With the North Dakota boys now on foreign soil, news from the front was anxiously awaited, but censorship rules had tightened. Most censored items dealt with the general movement of troops and supplies. The new rules added casualty lists or letters indicating the name of the unit or the location of any soldiers. So, as the heavily censored letters began arriving home, most contained the words, “Somewhere in France.”
The North Dakota soldiers in the 164th had moved to the eastern side of England, near Southampton, on Christmas Day. They were then transported across the English Channel during the first week of January.
Meanwhile, another unit from North Dakota, the 116th Engineers, had already arrived in France, having bypassed England to land at Le Havre. It was here that the North Dakota troops would come face to face with their first ugly signs of war, not in combat but in the lack of accommodations and provisions. They would soon understand the tremendous toll four years of war had exacted on the French and English nations. Twelve to fourteen men were stuffed into tents made to hold six to eight men. Meals were a hunk of bread, bad coffee and a little jam.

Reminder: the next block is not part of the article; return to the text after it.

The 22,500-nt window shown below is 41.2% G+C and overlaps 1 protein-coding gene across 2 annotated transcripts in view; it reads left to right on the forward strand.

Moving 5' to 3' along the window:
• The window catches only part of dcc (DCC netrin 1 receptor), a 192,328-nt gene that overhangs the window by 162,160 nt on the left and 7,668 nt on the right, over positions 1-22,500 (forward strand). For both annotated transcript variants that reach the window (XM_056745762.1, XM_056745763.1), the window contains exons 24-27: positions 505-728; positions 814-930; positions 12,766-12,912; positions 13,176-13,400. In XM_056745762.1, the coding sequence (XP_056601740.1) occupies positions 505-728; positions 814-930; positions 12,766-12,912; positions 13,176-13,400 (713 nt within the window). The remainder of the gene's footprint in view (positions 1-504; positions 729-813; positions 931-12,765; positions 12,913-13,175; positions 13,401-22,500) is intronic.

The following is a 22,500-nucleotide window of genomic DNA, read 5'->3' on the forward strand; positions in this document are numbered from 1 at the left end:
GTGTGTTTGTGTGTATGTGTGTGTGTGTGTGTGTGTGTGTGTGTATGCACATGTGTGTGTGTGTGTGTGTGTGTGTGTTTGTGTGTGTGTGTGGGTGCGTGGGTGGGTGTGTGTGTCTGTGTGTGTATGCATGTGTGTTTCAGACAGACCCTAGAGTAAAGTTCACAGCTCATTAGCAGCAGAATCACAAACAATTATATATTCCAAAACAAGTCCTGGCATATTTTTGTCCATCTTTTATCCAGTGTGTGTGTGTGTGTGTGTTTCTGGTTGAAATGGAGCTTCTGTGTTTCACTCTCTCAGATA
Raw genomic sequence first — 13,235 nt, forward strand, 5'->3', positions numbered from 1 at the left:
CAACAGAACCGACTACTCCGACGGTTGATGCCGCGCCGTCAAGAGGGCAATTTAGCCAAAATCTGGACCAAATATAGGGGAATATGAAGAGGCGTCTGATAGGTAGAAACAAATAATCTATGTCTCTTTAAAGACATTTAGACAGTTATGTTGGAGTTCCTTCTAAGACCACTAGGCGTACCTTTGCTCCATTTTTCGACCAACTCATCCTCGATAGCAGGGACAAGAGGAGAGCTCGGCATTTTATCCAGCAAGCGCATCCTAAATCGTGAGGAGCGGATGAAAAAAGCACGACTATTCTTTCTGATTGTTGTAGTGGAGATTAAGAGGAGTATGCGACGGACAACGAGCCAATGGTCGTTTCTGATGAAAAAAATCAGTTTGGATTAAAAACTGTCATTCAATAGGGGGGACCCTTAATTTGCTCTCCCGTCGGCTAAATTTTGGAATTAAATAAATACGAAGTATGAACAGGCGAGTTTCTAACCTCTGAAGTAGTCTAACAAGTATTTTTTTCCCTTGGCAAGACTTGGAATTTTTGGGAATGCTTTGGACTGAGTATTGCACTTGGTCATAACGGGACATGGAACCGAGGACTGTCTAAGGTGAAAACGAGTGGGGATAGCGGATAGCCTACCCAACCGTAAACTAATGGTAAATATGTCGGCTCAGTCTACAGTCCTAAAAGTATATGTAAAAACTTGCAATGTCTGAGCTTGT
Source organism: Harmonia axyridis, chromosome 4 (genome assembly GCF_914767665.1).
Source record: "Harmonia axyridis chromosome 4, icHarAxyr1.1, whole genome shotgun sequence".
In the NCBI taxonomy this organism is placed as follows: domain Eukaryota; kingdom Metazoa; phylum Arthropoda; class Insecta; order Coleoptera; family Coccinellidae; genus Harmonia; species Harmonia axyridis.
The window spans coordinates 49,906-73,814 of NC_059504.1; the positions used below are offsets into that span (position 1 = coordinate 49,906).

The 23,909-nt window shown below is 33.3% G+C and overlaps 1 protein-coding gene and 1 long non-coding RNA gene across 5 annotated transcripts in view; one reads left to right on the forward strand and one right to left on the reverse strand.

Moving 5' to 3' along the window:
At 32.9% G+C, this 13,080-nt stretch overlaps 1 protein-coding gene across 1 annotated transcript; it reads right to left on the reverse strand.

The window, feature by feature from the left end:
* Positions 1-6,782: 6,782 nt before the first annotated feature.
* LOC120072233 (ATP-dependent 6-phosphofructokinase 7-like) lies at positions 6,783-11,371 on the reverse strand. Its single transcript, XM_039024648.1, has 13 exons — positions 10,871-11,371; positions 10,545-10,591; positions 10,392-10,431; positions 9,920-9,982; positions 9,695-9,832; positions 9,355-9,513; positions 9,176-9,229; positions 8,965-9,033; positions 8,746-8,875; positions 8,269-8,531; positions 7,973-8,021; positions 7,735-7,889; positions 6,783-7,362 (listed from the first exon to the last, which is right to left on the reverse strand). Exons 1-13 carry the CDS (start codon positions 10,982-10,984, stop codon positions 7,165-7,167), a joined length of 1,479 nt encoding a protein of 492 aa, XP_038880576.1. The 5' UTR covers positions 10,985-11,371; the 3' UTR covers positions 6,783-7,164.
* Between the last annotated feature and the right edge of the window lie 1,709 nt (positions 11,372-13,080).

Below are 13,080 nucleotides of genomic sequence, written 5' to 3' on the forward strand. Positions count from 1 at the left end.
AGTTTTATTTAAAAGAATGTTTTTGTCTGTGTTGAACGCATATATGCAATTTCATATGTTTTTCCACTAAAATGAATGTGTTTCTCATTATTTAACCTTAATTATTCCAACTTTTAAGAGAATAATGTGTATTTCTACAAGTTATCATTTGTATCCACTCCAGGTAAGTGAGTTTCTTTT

But the worst was yet to come. On this date in 1918, the North Dakota troops boarded the French “forty and eight” railroad cars, designed to hold forty men or eight horses. They were transferred to La Courtine, located approximately two hundred miles south of Paris. Upon their arrival, almost four thousand privates from the 41st Division were transferred to the 1st Division as replacements.
The 1st Division had arrived in France in June of 1917. Quickly organized upon America’s entry into the war, it was understaffed, and now, after six months of combat, was in dire need of replacements. The original plans had been to put each division through a four month training cycle, but the need for replacements countermanded this. Entire companies of the 164th and the 116th would soon find themselves in the front line trenches. With their fighting strength greatly reduced, the 164th and the 116th Engineers were assigned to the logistical and headquarters units of the American Expeditionary Force. They were located one hundred twenty-five miles east of Paris. Unknown to the folks back home, almost four thousands members of the First and Second North Dakota Regiments sent gloriously off to war in September of 1917, and still lacking any combat training, were now scattered with front line units “somewhere in France.”
Dakota Datebook by Jim Davis
Citizens as Soldiers, A History of the North Dakota National Guard, North Dakota Institute for Regional Studies, 1986.
The Bismarck Tribune, January 12, 1918
Jamestown Weekly Alert, January 10, 1918